Not to rouse bad memories, but you may recall that my last column contained a list of complaints regarding the misuse of certain words. You may also remember other things about it: Cuchulain battling the sea, mention of “psychotic episodes,” uncongenial dictionaries described as “scented and brilliantined degenerates” . . . Or perhaps my assertions that grammatical laxity leads to cannibalism, that an unchecked solecism may betray us to the Visigoths or get us eaten by our neighbors, that the use of avocado in sushi is worse than cannibalism. . . .
Well, I assumed the spirit of the piece was obvious. (Dare I call it whimsical? Mercurial? Puckish?) But apparently I was mistaken. One web columnist vehemently denounced me for spreading “fatuous” superstitions about some golden age of correct usage, and condemned my claim regarding bad grammar and cannibalism as “a silly overstatement.” (I stand duly chastened.) Another columnist began by bizarrely describing some etymological argument I had supposedly made about the Latin word parts of “transpire,” which manifestly I had not done, and then proceeded to heap caustic scorn upon my “etymological fallacy.” (Being contemptuously denigrated for an argument one has never made, by the way, is unpleasant. I responded testily to the latter column—called it “dull-witted,” cruelly mentioned endive salad—and then later apologized so as to avoid going to hell. I freely admit it: that guy could acquit himself magnificently against any salad out there.)
Anyway, I’ll take it all as a challenge to clarify or redact my earlier remarks. My column was just an elaborate flippancy, but it did express certain convictions regarding language that I do truly hold, if only with variable earnestness. Most of them require no defense. If you can find a dictionary that, say, allows “reluctant” as a definition of “reticent,” you will also find it was printed in Singapore under the auspices of “The Happy Luck Goodly Englishing Council.” Moreover, I eschewed artificial grammatical “rules”: no coordinating conjunctions starting sentences, “however” only as a post-positive, “which” only before a non-restrictive relative clause, etc. But I did perversely raise a few genuinely controversial issues, to which I shall shortly return.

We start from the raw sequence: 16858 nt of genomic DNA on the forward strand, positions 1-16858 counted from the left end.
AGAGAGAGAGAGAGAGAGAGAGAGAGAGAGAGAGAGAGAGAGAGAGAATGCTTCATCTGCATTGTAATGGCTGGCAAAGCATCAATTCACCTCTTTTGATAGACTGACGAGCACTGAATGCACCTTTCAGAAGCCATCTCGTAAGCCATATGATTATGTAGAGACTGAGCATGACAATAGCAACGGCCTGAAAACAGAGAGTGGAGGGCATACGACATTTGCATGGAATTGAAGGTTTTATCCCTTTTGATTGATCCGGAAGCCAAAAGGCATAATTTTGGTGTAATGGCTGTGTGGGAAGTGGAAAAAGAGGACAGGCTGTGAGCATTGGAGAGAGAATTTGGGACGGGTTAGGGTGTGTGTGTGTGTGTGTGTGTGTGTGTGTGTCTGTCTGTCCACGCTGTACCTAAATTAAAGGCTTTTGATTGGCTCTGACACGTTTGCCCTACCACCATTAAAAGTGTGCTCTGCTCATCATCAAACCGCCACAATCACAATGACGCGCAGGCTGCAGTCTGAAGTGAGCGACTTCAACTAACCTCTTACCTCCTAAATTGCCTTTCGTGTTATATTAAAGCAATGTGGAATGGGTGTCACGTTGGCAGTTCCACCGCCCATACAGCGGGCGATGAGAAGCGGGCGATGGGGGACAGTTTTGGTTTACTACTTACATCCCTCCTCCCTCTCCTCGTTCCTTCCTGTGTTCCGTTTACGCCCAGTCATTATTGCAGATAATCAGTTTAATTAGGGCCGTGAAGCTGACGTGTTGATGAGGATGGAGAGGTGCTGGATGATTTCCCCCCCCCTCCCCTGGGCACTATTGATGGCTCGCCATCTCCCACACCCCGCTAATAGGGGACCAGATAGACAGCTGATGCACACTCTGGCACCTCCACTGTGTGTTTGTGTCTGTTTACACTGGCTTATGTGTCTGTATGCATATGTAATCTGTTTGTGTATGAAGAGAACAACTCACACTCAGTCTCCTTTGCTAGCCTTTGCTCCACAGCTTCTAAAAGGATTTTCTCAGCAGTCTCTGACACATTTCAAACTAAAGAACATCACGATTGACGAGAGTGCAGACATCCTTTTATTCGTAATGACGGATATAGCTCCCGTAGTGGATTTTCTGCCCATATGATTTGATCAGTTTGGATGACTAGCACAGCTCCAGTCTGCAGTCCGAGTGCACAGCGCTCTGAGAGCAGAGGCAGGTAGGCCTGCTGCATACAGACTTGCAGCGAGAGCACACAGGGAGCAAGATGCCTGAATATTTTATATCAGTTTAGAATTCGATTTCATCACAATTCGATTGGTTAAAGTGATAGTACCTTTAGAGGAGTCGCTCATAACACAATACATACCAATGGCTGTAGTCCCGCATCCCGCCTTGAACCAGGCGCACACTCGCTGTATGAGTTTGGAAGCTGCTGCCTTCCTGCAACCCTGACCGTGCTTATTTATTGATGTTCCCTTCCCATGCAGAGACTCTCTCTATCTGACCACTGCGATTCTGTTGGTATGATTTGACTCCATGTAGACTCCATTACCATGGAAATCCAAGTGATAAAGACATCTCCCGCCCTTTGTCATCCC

The opposition between “precriptivists” and “descriptivists,” let me note, is easy to state in the abstract: The prescriber believes clarity, precision, subtlety, nuance, and poetic richness need to be defended against the leveling drabness of mass culture; the describer believes words are primarily vehicles of communicative intention, whose “proper” connotations are communally determined. The one finds authority in the aristocratic and long-attested, the other finds it in the demotic and current. The one sees language as a precious cultural inheritance, the other sees it as the commonest social coin. The one worries about the continuity of literature, traditions, and the consensus of the learned; the other consults newspapers, daily transactions, and the consent of the people. For one, a word’s proper meaning must often be distinguished from its common use; for the other, they are identical.
In practice, however, no one occupies either position completely. Everyone who cares about such matters engages in both prescription and description, often confusing the two. So does every dictionary. Everyone, moreover, knows words shift in meaning over time. The real question, at the end of the day, is whether any distinction can be recognized, or should be maintained, between creative and destructive mutations. Now, I stand fairly far over on the prescriptive side, for many reasons, but I am not an absolute extremist.
Take my patently subjective preference for the typical British pronunciation of “idyll”—which, incidentally, applies to both syllables. Regarding the initial vowel, the old OED recognizes only the long pronunciation and The Oxford Dictionary (a different thing) only the short. Good dictionaries now list both. The OED’s editors, however, were classicizing prescribers, swayed not by prevailing practice, but by the syllabic quantities of the Greek “eidyllion.” I, by contrast, defer to the preponderant testimony of generations of English poets and versifiers.
On “intrigue,” however, I take the hard line enunciated in Fowler’s English Usage (the Bible of prescriptivism).